Political idolatry?: Proposing a new single-issue voter

images-washingtonpost-comTwo days ago, I posted a link to a recent Christianity Today editorial (Speak Truth to Trump). Christianity Today, established by Billy Graham and other evangelical leaders in 1956, is as close to an official evangelical magazine as you can get. Andy Crouch, writing for the editorial board, begins by noting that Christianity Today has always remained neutral in past elections. But, like many pastors and leaders, they feel the need to speak out this year:

“Just because we are neutral, however, does not mean we are indifferent.”

He describes the absolute rulership of Christ, and the implications for his followers:

“The lordship of Christ places constraints on the way his followers involve themselves, or entangle themselves, with earthly rulers.”

Crouch reminds us of the danger of being so involved in worldly rulers that it becomes idolatrous.

The editorial then briefly reviews the problems with the two major party candidates, beginning with Clinton and then continuing with Trump. Crouch observes that, while criticism of Clinton is very common among evangelical Christians, many have not “shown the same critical judgment when it comes to the Republican nominee.” He lists again some of the obvious red flags regarding his character (which I’ve briefly described here, here, and here), and then concludes of Trump:

“He is, in short, the very embodiment of what the Bible calls a fool.”

Crouch notes that most Christians who support Trump are doing so “with reluctant strategic calculation.” This strategic calculation is focused on the appointment of Supreme Court justices and the impact on vital constitutional issues such as the sanctity of life and marriage, and religious freedom. Crouch then returns to the danger of idolatry in our current situation. This key point is so crucial, I’m going to quote the entire paragraph. I would encourage all of us—especially evangelical supporters of Trump—to consider this carefully:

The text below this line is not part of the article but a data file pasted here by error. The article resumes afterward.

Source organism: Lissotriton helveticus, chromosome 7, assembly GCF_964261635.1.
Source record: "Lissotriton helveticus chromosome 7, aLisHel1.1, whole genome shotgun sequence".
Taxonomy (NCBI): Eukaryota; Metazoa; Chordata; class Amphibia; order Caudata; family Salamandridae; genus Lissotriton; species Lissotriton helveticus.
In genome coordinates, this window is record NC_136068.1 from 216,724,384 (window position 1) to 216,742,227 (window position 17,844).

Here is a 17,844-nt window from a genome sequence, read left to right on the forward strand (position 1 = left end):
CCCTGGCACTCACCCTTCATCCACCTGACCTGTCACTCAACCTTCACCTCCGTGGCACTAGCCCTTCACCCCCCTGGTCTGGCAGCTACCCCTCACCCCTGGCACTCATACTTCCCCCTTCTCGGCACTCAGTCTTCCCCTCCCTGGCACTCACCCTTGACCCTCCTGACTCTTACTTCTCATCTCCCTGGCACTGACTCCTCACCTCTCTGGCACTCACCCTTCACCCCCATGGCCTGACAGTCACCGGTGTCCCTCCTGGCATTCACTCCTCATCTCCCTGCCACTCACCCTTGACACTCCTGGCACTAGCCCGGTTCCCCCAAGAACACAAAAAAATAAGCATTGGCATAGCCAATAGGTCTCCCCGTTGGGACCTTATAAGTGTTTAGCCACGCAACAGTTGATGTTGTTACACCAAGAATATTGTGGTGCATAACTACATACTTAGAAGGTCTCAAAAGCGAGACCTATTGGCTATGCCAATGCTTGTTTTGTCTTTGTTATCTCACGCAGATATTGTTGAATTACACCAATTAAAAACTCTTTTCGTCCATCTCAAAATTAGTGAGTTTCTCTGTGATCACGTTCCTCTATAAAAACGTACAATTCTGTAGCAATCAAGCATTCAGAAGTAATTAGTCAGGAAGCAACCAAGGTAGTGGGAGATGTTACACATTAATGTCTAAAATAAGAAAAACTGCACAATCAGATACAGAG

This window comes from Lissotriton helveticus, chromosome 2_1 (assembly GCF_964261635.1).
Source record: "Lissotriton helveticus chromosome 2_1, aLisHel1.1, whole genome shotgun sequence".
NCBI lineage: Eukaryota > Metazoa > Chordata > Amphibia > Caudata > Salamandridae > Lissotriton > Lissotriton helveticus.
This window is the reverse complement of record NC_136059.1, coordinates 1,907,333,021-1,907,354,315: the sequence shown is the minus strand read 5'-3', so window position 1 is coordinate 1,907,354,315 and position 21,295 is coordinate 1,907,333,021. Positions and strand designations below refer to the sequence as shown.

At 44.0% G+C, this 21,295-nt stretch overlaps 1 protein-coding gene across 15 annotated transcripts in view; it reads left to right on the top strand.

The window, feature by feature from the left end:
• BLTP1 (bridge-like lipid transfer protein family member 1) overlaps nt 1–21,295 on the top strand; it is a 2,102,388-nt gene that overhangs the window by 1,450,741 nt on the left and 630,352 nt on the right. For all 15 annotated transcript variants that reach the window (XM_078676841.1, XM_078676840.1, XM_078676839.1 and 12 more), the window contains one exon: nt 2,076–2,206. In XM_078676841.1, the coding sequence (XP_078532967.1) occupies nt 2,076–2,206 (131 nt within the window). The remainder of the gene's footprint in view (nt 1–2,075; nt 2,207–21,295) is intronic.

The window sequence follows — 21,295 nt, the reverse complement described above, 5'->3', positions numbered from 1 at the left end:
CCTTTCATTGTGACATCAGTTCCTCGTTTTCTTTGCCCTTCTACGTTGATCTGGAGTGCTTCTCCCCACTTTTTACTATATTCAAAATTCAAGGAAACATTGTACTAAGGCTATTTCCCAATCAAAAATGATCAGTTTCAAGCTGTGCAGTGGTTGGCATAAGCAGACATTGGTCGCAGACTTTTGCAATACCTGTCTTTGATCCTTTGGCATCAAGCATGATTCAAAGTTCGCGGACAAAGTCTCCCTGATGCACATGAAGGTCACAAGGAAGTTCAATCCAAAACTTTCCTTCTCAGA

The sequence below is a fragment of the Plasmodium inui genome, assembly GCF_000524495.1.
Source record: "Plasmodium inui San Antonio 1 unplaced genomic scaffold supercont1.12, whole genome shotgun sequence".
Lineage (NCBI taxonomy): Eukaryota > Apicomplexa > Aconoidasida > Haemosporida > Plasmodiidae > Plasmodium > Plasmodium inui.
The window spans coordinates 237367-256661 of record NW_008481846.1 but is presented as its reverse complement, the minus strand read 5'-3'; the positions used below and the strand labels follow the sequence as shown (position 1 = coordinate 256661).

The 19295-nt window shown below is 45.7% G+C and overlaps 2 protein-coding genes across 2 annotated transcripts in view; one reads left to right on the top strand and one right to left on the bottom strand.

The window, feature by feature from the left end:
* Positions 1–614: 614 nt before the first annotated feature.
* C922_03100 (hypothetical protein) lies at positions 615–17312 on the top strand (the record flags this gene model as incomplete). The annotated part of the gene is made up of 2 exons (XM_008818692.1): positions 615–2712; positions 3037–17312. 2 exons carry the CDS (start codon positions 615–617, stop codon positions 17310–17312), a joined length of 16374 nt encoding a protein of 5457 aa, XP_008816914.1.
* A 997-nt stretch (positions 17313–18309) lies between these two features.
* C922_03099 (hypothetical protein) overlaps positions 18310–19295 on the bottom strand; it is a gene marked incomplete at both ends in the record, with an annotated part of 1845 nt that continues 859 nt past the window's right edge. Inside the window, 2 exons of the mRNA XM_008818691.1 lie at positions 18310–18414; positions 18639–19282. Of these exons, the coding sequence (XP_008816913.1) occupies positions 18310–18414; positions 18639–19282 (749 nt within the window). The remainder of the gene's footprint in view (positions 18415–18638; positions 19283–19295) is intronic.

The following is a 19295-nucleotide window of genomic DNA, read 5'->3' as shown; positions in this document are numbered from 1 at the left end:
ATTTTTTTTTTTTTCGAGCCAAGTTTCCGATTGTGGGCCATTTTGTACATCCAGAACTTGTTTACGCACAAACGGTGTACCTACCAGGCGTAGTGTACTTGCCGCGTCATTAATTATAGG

“But there is a point at which strategy becomes its own form of idolatry—an attempt to manipulate the levers of history in favor of the causes we support. Strategy becomes idolatry, for ancient Israel and for us today, when we make alliances with those who seem to offer strength—the chariots of Egypt, the vassal kings of Rome—at the expense of our dependence on God who judges all nations, and in defiance of God’s manifest concern for the stranger, the widow, the orphan, and the oppressed. Strategy becomes idolatry when we betray our deepest values in pursuit of earthly influence. And because such strategy requires capitulating to idols and princes and denying the true God, it ultimately always fails.”

A question I have repeatedly asked is: Does God need Donald Trump? By insisting that we must vote for Trump for the sake of the unborn children (and to preserve religious liberty), are we not implying that—at this time—Donald Trump is necessary, that he is needed? Are we claiming that unless we vote for this morally vile candidate, there is no hope for the children or the church? What does this say about our trust in God?

Are we claiming that unless we vote for this morally vile candidate,
there is no hope for the children or the church?

What does this say about our trust in God?

Here’s the view of the editors of Christianity Today:

“Enthusiasm for a candidate like Trump gives our neighbors ample reason to doubt that we believe Jesus is Lord. They see that some of us are so self-interested, and so self-protective, that we will ally ourselves with someone who violates all that is sacred to us—in hope, almost certainly a vain hope given his mendacity and record of betrayal, that his rule will save us.”

Please notice the wording in that last sentence. If voting for Trump is imperative for evangelical Christians, then we are putting our trust in his rule. Such trust is tragically misplaced. And as these editors, I, and many others have warned, this will have devastating consequences to our witness to the world. (Anyone paying attention to social media will see that it already is.)

A new single-issue voter

Many readers will be familiar with the concept of a “single-issue voter.” These aren’t people who are concerned with only one issue, but those who view one issue as of paramount importance. This doesn’t mean hasn’t meant they’ll vote for just anyone who expresses support for their key issue, but they refuse to consider someone who doesn’t share their viewpoint. Not supporting their position on this single issue is seen as a deal-breaker, distinguishing candidates they can support from those they cannot. For many evangelical voters, this single issue has been the sanctity of life and opposition to legalized abortion.